When was the last time you saw a frog? Chances are, if you live in a city, you have not seen one for some time. Even in wet areas once teeming with frogs and toads, it is becoming less and less easy to find those slimy, hopping and sometimes poisonous members of the animal kingdom. All over the world, and even in remote parts of Australia, frogs are losing the ecological battle for survival, and biologists are at a loss to explain their demise. Are amphibians simply oversensitive to changes in the ecosystem? Could it be that their rapid decline in numbers is signaling some coming environmental disaster for us all? This frightening scenario is in part the consequence of a dramatic increase over the last quarter century in the development of once natural areas of wet marshland; home not only to frogs but to all manner of wildlife. However, as yet, there are no obvious reasons why certain frog species are disappearing from rainforests in Australia that have barely been touched by human hand. The mystery is unsettling to say the least, for it is known that amphibian species are extremely sensitive to environmental variations in temperature and moisture levels. The danger is that planet Earth might not only lose a vital link in the ecological food chain (frogs keep populations of otherwise pestilent insects at manageable levels), but we might be increasing our output of air pollutants to levels that may have already become irreversible. Frogs could be inadvertently warning us of a catastrophe.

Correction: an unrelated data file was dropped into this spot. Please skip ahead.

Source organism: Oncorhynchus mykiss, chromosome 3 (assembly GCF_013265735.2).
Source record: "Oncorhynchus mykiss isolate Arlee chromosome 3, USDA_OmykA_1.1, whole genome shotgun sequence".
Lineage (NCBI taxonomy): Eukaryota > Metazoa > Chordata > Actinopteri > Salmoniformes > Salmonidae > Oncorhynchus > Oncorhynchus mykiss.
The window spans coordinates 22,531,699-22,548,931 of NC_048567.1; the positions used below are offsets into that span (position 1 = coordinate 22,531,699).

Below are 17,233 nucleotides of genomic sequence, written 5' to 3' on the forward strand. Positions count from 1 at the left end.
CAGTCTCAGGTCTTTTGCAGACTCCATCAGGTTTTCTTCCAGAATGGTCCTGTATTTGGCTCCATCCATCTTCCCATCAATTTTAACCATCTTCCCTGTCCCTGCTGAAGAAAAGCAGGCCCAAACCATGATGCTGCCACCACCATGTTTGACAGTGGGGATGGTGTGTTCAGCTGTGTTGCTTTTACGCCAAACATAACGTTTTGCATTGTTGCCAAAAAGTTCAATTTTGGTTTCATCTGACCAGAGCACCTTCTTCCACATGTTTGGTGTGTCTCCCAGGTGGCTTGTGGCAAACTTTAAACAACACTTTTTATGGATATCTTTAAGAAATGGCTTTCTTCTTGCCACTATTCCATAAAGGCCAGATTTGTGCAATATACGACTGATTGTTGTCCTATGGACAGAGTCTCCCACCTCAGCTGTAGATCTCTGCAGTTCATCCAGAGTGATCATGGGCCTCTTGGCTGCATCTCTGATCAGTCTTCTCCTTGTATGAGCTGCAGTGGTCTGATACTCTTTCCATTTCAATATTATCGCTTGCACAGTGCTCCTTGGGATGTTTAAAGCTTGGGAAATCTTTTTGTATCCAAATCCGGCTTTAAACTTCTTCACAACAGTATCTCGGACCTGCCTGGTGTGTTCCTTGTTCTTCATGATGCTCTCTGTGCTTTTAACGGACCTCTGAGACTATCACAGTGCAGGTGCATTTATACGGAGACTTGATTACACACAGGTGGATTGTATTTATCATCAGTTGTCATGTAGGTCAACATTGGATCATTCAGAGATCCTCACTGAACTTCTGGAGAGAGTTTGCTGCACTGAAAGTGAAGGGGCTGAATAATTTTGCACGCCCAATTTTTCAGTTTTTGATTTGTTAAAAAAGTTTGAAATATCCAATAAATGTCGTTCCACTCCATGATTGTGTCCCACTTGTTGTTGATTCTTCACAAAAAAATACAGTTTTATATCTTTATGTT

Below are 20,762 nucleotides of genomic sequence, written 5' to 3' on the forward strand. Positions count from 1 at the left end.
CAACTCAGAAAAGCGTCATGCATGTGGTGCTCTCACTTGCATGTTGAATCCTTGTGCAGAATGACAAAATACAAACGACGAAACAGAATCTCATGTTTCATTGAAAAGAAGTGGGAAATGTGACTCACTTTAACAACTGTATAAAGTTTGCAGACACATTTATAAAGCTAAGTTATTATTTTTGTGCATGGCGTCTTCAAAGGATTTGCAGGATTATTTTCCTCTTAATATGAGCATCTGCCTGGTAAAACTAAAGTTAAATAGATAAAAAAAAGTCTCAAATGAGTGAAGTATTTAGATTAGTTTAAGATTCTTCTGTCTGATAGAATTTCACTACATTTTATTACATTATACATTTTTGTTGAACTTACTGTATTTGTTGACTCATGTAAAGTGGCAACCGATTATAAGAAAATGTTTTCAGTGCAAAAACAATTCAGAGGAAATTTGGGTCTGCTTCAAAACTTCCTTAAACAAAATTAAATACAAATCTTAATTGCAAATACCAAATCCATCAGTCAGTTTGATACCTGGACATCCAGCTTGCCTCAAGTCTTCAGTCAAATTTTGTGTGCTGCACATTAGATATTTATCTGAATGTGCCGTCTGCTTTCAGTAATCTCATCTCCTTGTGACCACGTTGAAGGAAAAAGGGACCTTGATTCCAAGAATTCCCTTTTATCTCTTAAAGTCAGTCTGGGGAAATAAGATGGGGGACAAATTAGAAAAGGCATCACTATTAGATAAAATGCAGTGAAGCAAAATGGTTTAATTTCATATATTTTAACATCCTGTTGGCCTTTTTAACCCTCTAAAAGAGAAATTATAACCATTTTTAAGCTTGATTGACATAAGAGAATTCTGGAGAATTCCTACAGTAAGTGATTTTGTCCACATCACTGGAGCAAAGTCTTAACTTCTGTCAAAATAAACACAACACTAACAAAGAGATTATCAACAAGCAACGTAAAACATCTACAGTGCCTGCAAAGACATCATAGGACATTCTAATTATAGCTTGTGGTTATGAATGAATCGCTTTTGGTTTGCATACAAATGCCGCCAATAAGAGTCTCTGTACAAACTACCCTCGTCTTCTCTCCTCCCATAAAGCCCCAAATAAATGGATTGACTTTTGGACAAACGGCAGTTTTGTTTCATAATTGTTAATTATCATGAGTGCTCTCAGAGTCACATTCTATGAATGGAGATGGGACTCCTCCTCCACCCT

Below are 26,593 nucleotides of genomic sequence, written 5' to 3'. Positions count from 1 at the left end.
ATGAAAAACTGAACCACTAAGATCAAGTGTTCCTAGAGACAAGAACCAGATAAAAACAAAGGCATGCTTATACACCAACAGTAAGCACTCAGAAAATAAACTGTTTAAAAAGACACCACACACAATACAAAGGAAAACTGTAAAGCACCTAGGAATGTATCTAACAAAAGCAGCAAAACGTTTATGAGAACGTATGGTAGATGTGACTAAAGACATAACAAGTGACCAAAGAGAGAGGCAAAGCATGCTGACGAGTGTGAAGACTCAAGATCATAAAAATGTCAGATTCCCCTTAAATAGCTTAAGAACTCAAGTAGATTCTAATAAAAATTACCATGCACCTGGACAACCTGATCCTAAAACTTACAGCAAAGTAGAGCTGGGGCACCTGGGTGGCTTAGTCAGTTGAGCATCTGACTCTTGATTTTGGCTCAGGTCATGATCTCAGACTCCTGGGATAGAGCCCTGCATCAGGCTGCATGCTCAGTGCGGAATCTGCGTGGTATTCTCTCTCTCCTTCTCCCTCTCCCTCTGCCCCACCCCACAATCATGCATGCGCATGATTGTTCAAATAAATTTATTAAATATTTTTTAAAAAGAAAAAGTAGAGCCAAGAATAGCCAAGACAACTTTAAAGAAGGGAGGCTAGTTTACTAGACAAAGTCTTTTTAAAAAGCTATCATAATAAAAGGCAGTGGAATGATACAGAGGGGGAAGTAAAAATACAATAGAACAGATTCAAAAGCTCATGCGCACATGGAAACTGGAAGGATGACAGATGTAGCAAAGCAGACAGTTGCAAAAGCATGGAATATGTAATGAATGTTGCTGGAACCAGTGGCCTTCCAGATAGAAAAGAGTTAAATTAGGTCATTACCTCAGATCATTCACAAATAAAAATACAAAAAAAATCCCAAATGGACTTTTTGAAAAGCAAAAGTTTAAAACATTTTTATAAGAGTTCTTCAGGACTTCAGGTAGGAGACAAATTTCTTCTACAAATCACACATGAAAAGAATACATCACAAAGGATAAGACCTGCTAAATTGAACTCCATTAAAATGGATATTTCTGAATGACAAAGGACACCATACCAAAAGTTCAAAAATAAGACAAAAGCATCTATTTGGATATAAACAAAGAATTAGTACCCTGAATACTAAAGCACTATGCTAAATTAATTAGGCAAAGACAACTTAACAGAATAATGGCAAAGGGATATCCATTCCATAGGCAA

An example of a species of frog that, at far as is known, has become extinct, is the platypus frog. Like the well-known Australian mammal it was named after, it exhibited some very strange behaviour; instead of giving birth to tadpoles in the water, it raised its young within its stomach. The baby frogs were actually born from out of their mother's mouth. Discovered in 1981, less than ten years later the frog had completely vanished from the crystal clear waters of Booloumba Creek near Queensland's Sunshine Coast. Unfortunately, this freak of nature is not the only frog species to have been lost in Australia. Since the 1970s, no less than eight others have suffered the same fate.
One theory that seems to fit the facts concerns the depletion of the ozone layer, a well documented phenomenon which has led to a sharp increase in ultraviolet radiation levels.The ozone layer is meant to shield the Earth from UV rays, but increased radiation may be having a greater effect upon frog populations than previously believed. Another theory is that worldwide temperature increases are upsetting the breeding cycles of frogs.
1.Frogs are disappearing only from city areas.
2.Frogs and toads are usually poisonous.
3.Biologists are unable to explain why frogs are dying.
4.The frogs' natural habitat is becoming more and more developed.
5.Attempts are being made to halt the development of wet marshland.
6.Frogs are important in the ecosystem because they control pests.
7.The platypus frog became extinct by 1991.
8.Frogs usually give birth to their young in an underwater nest.
9.Eight frog species have become extinct so far in Australia.
10.There is convincing evidence that the ozone layer is being depleted.
11.It is a fact that frogs' breeding cycles are upset by worldwide in creases in temperature.
Answer Keys1.F 2.F 3.T 4.T 5.NG 6.T 7.T 8.NG 9.F 10.T 11.F